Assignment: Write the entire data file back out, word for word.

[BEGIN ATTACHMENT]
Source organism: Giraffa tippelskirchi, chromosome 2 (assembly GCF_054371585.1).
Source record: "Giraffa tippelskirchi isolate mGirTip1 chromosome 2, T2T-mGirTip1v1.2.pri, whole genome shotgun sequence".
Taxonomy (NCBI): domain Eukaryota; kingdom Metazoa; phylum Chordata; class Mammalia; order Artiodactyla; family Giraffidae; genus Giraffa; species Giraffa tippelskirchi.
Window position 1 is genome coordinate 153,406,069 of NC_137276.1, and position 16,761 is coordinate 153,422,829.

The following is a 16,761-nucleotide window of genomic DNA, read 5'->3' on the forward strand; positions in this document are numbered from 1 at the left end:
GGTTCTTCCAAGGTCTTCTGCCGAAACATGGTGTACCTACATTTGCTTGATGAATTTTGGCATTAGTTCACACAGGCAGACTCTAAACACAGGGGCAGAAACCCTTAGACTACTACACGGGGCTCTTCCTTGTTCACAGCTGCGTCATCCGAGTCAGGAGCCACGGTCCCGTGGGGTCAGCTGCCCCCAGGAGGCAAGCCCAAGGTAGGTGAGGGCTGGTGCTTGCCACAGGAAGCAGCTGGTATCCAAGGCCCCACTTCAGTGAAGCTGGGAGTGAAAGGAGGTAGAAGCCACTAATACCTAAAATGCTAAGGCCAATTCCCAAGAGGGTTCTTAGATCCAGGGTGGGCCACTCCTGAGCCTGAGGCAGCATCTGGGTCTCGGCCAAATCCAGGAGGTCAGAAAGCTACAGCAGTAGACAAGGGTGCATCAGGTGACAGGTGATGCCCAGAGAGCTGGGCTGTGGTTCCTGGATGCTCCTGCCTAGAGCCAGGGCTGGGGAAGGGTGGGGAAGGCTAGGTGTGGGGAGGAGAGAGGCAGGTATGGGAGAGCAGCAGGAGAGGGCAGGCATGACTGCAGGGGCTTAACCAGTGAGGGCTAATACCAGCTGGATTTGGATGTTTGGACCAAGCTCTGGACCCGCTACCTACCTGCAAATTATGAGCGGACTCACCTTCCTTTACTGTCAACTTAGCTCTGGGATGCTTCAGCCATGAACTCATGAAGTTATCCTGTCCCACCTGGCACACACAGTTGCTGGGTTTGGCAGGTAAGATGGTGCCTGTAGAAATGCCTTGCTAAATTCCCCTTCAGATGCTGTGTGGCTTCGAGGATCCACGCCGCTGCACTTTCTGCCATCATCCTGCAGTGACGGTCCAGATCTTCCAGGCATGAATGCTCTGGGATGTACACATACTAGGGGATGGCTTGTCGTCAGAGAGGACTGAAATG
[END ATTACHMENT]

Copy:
Source organism: Giraffa tippelskirchi, chromosome 2 (assembly GCF_054371585.1).
Source record: "Giraffa tippelskirchi isolate mGirTip1 chromosome 2, T2T-mGirTip1v1.2.pri, whole genome shotgun sequence".
Taxonomy (NCBI): domain Eukaryota; kingdom Metazoa; phylum Chordata; class Mammalia; order Artiodactyla; family Giraffidae; genus Giraffa; species Giraffa tippelskirchi.
Window position 1 is genome coordinate 153,406,069 of NC_137276.1, and position 16,761 is coordinate 153,422,829.

The following is a 16,761-nucleotide window of genomic DNA, read 5'->3' on the forward strand; positions in this document are numbered from 1 at the left end:
GGTTCTTCCAAGGTCTTCTGCCGAAACATGGTGTACCTACATTTGCTTGATGAATTTTGGCATTAGTTCACACAGGCAGACTCTAAACACAGGGGCAGAAACCCTTAGACTACTACACGGGGCTCTTCCTTGTTCACAGCTGCGTCATCCGAGTCAGGAGCCACGGTCCCGTGGGGTCAGCTGCCCCCAGGAGGCAAGCCCAAGGTAGGTGAGGGCTGGTGCTTGCCACAGGAAGCAGCTGGTATCCAAGGCCCCACTTCAGTGAAGCTGGGAGTGAAAGGAGGTAGAAGCCACTAATACCTAAAATGCTAAGGCCAATTCCCAAGAGGGTTCTTAGATCCAGGGTGGGCCACTCCTGAGCCTGAGGCAGCATCTGGGTCTCGGCCAAATCCAGGAGGTCAGAAAGCTACAGCAGTAGACAAGGGTGCATCAGGTGACAGGTGATGCCCAGAGAGCTGGGCTGTGGTTCCTGGATGCTCCTGCCTAGAGCCAGGGCTGGGGAAGGGTGGGGAAGGCTAGGTGTGGGGAGGAGAGAGGCAGGTATGGGAGAGCAGCAGGAGAGGGCAGGCATGACTGCAGGGGCTTAACCAGTGAGGGCTAATACCAGCTGGATTTGGATGTTTGGACCAAGCTCTGGACCCGCTACCTACCTGCAAATTATGAGCGGACTCACCTTCCTTTACTGTCAACTTAGCTCTGGGATGCTTCAGCCATGAACTCATGAAGTTATCCTGTCCCACCTGGCACACACAGTTGCTGGGTTTGGCAGGTAAGATGGTGCCTGTAGAAATGCCTTGCTAAATTCCCCTTCAGATGCTGTGTGGCTTCGAGGATCCACGCCGCTGCACTTTCTGCCATCATCCTGCAGTGACGGTCCAGATCTTCCAGGCATGAATGCTCTGGGATGTACACATACTAGGGGATGGCTTGTCGTCAGAGAGGACTGAAATG